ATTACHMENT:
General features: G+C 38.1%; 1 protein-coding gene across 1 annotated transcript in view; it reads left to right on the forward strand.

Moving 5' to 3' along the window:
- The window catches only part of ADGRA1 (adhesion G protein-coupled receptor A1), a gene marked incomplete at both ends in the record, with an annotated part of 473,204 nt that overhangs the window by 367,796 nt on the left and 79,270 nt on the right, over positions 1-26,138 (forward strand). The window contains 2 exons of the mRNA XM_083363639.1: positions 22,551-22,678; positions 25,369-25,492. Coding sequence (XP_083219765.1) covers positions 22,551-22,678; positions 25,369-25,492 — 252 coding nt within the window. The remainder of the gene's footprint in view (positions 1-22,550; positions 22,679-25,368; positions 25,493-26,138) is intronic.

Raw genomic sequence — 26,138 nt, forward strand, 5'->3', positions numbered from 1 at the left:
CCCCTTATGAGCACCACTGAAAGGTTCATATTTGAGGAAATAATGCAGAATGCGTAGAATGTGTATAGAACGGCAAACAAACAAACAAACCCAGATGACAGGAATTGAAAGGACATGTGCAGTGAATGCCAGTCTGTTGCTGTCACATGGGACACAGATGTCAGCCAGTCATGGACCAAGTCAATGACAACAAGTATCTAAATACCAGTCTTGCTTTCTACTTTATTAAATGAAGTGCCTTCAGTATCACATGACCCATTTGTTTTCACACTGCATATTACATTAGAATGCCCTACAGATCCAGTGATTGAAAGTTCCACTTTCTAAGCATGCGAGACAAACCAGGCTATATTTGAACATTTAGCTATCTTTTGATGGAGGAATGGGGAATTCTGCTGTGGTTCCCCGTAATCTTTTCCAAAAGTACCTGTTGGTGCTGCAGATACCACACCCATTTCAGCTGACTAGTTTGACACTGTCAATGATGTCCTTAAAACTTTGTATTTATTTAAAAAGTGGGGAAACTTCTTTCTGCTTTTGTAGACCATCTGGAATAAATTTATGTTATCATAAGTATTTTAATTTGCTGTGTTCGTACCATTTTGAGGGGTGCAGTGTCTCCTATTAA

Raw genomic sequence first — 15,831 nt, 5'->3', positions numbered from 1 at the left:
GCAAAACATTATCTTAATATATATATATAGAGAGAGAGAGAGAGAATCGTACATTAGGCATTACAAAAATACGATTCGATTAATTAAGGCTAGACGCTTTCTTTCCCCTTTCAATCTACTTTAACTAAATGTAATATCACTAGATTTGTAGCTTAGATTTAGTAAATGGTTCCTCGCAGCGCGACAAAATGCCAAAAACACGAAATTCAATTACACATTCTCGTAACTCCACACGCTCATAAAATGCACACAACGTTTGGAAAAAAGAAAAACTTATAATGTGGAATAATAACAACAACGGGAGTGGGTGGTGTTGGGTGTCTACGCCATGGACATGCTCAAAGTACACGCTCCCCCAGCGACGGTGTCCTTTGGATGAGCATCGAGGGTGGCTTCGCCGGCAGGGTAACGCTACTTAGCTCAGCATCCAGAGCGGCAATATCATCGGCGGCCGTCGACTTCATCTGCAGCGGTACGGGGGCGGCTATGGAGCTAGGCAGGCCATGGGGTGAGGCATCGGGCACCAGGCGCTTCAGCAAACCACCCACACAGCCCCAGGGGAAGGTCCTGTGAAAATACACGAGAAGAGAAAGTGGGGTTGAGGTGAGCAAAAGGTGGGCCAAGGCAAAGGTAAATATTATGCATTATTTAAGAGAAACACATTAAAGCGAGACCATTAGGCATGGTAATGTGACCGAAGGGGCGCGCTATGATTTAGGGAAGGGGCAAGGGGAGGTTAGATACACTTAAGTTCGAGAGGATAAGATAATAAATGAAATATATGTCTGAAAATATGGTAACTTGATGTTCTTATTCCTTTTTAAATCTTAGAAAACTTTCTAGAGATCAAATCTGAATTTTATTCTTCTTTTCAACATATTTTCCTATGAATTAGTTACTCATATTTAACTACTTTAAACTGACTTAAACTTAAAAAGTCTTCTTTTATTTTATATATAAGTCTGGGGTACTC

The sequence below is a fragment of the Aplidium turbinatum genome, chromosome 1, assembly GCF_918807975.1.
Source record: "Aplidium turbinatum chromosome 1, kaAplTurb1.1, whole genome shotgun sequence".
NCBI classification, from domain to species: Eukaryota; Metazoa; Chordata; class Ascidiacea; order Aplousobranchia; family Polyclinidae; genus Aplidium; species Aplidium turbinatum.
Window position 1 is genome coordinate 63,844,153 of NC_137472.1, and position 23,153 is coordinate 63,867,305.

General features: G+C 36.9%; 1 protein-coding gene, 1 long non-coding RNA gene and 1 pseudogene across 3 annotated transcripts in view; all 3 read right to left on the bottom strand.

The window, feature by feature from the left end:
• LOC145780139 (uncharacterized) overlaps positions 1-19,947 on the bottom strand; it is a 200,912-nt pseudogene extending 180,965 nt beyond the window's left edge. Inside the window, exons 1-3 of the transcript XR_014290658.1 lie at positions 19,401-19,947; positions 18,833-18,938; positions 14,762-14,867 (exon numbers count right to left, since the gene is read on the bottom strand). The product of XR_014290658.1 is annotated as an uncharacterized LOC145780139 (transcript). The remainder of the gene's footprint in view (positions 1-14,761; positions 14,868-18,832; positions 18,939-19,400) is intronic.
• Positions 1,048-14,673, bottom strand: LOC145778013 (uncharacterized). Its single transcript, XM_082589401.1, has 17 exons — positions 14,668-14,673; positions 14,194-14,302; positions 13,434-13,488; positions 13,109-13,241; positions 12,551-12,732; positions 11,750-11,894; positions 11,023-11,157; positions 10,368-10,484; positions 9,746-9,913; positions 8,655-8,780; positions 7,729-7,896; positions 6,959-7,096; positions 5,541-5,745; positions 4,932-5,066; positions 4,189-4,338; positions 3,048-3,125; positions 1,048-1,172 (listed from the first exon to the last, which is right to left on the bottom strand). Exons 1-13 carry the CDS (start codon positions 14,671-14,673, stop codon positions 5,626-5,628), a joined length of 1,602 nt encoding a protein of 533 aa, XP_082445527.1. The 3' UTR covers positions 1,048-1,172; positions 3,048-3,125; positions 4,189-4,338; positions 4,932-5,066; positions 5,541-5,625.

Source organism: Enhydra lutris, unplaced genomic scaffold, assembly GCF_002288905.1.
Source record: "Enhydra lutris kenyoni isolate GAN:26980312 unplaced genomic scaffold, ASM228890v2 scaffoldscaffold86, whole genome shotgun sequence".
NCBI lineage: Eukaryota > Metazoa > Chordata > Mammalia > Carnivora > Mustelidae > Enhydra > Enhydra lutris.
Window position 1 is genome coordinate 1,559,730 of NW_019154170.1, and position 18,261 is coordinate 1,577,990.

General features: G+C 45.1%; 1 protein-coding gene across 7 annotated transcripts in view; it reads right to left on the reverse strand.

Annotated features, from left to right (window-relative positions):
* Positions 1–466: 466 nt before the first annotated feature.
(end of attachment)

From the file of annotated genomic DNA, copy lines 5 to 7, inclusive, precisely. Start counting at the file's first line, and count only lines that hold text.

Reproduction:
CCCCTTATGAGCACCACTGAAAGGTTCATATTTGAGGAAATAATGCAGAATGCGTAGAATGTGTATAGAACGGCAAACAAACAAACAAACCCAGATGACAGGAATTGAAAGGACATGTGCAGTGAATGCCAGTCTGTTGCTGTCACATGGGACACAGATGTCAGCCAGTCATGGACCAAGTCAATGACAACAAGTATCTAAATACCAGTCTTGCTTTCTACTTTATTAAATGAAGTGCCTTCAGTATCACATGACCCATTTGTTTTCACACTGCATATTACATTAGAATGCCCTACAGATCCAGTGATTGAAAGTTCCACTTTCTAAGCATGCGAGACAAACCAGGCTATATTTGAACATTTAGCTATCTTTTGATGGAGGAATGGGGAATTCTGCTGTGGTTCCCCGTAATCTTTTCCAAAAGTACCTGTTGGTGCTGCAGATACCACACCCATTTCAGCTGACTAGTTTGACACTGTCAATGATGTCCTTAAAACTTTGTATTTATTTAAAAAGTGGGGAAACTTCTTTCTGCTTTTGTAGACCATCTGGAATAAATTTATGTTATCATAAGTATTTTAATTTGCTGTGTTCGTACCATTTTGAGGGGTGCAGTGTCTCCTATTAA

Raw genomic sequence first — 15,831 nt, 5'->3', positions numbered from 1 at the left:
GCAAAACATTATCTTAATATATATATATAGAGAGAGAGAGAGAGAATCGTACATTAGGCATTACAAAAATACGATTCGATTAATTAAGGCTAGACGCTTTCTTTCCCCTTTCAATCTACTTTAACTAAATGTAATATCACTAGATTTGTAGCTTAGATTTAGTAAATGGTTCCTCGCAGCGCGACAAAATGCCAAAAACACGAAATTCAATTACACATTCTCGTAACTCCACACGCTCATAAAATGCACACAACGTTTGGAAAAAAGAAAAACTTATAATGTGGAATAATAACAACAACGGGAGTGGGTGGTGTTGGGTGTCTACGCCATGGACATGCTCAAAGTACACGCTCCCCCAGCGACGGTGTCCTTTGGATGAGCATCGAGGGTGGCTTCGCCGGCAGGGTAACGCTACTTAGCTCAGCATCCAGAGCGGCAATATCATCGGCGGCCGTCGACTTCATCTGCAGCGGTACGGGGGCGGCTATGGAGCTAGGCAGGCCATGGGGTGAGGCATCGGGCACCAGGCGCTTCAGCAAACCACCCACACAGCCCCAGGGGAAGGTCCTGTGAAAATACACGAGAAGAGAAAGTGGGGTTGAGGTGAGCAAAAGGTGGGCCAAGGCAAAGGTAAATATTATGCATTATTTAAGAGAAACACATTAAAGCGAGACCATTAGGCATGGTAATGTGACCGAAGGGGCGCGCTATGATTTAGGGAAGGGGCAAGGGGAGGTTAGATACACTTAAGTTCGAGAGGATAAGATAATAAATGAAATATATGTCTGAAAATATGGTAACTTGATGTTCTTATTCCTTTTTAAATCTTAGAAAACTTTCTAGAGATCAAATCTGAATTTTATTCTTCTTTTCAACATATTTTCCTATGAATTAGTTACTCATATTTAACTACTTTAAACTGACTTAAACTTAAAAAGTCTTCTTTTATTTTATATATAAGTCTGGGGTACTC